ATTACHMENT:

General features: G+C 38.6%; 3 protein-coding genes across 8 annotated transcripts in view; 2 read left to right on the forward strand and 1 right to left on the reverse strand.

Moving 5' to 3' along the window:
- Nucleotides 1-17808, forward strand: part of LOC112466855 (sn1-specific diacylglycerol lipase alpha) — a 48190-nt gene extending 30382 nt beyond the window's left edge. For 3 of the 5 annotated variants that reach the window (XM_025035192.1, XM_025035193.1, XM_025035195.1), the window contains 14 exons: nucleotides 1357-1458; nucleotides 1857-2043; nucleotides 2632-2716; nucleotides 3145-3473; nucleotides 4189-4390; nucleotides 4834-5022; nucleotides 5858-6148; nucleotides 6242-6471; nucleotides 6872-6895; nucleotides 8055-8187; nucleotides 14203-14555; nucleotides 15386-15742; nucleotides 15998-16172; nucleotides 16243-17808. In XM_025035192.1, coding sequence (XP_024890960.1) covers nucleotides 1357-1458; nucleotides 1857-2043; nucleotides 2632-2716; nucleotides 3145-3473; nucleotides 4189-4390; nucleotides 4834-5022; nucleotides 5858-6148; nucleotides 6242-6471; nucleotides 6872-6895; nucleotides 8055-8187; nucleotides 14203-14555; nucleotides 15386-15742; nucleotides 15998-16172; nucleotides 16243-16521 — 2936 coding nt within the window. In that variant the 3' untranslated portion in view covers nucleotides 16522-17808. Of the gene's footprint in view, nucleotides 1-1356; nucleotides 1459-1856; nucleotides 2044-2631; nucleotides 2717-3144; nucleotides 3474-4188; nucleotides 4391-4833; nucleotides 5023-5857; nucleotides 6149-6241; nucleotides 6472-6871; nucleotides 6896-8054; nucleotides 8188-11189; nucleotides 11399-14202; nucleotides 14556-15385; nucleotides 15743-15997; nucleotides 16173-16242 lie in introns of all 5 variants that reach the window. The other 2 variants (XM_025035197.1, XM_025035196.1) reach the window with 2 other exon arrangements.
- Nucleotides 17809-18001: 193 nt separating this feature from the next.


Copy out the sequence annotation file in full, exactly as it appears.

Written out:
General features: G+C 38.6%; 3 protein-coding genes across 8 annotated transcripts in view; 2 read left to right on the forward strand and 1 right to left on the reverse strand.

Moving 5' to 3' along the window:
- Nucleotides 1-17808, forward strand: part of LOC112466855 (sn1-specific diacylglycerol lipase alpha) — a 48190-nt gene extending 30382 nt beyond the window's left edge. For 3 of the 5 annotated variants that reach the window (XM_025035192.1, XM_025035193.1, XM_025035195.1), the window contains 14 exons: nucleotides 1357-1458; nucleotides 1857-2043; nucleotides 2632-2716; nucleotides 3145-3473; nucleotides 4189-4390; nucleotides 4834-5022; nucleotides 5858-6148; nucleotides 6242-6471; nucleotides 6872-6895; nucleotides 8055-8187; nucleotides 14203-14555; nucleotides 15386-15742; nucleotides 15998-16172; nucleotides 16243-17808. In XM_025035192.1, coding sequence (XP_024890960.1) covers nucleotides 1357-1458; nucleotides 1857-2043; nucleotides 2632-2716; nucleotides 3145-3473; nucleotides 4189-4390; nucleotides 4834-5022; nucleotides 5858-6148; nucleotides 6242-6471; nucleotides 6872-6895; nucleotides 8055-8187; nucleotides 14203-14555; nucleotides 15386-15742; nucleotides 15998-16172; nucleotides 16243-16521 — 2936 coding nt within the window. In that variant the 3' untranslated portion in view covers nucleotides 16522-17808. Of the gene's footprint in view, nucleotides 1-1356; nucleotides 1459-1856; nucleotides 2044-2631; nucleotides 2717-3144; nucleotides 3474-4188; nucleotides 4391-4833; nucleotides 5023-5857; nucleotides 6149-6241; nucleotides 6472-6871; nucleotides 6896-8054; nucleotides 8188-11189; nucleotides 11399-14202; nucleotides 14556-15385; nucleotides 15743-15997; nucleotides 16173-16242 lie in introns of all 5 variants that reach the window. The other 2 variants (XM_025035197.1, XM_025035196.1) reach the window with 2 other exon arrangements.
- Nucleotides 17809-18001: 193 nt separating this feature from the next.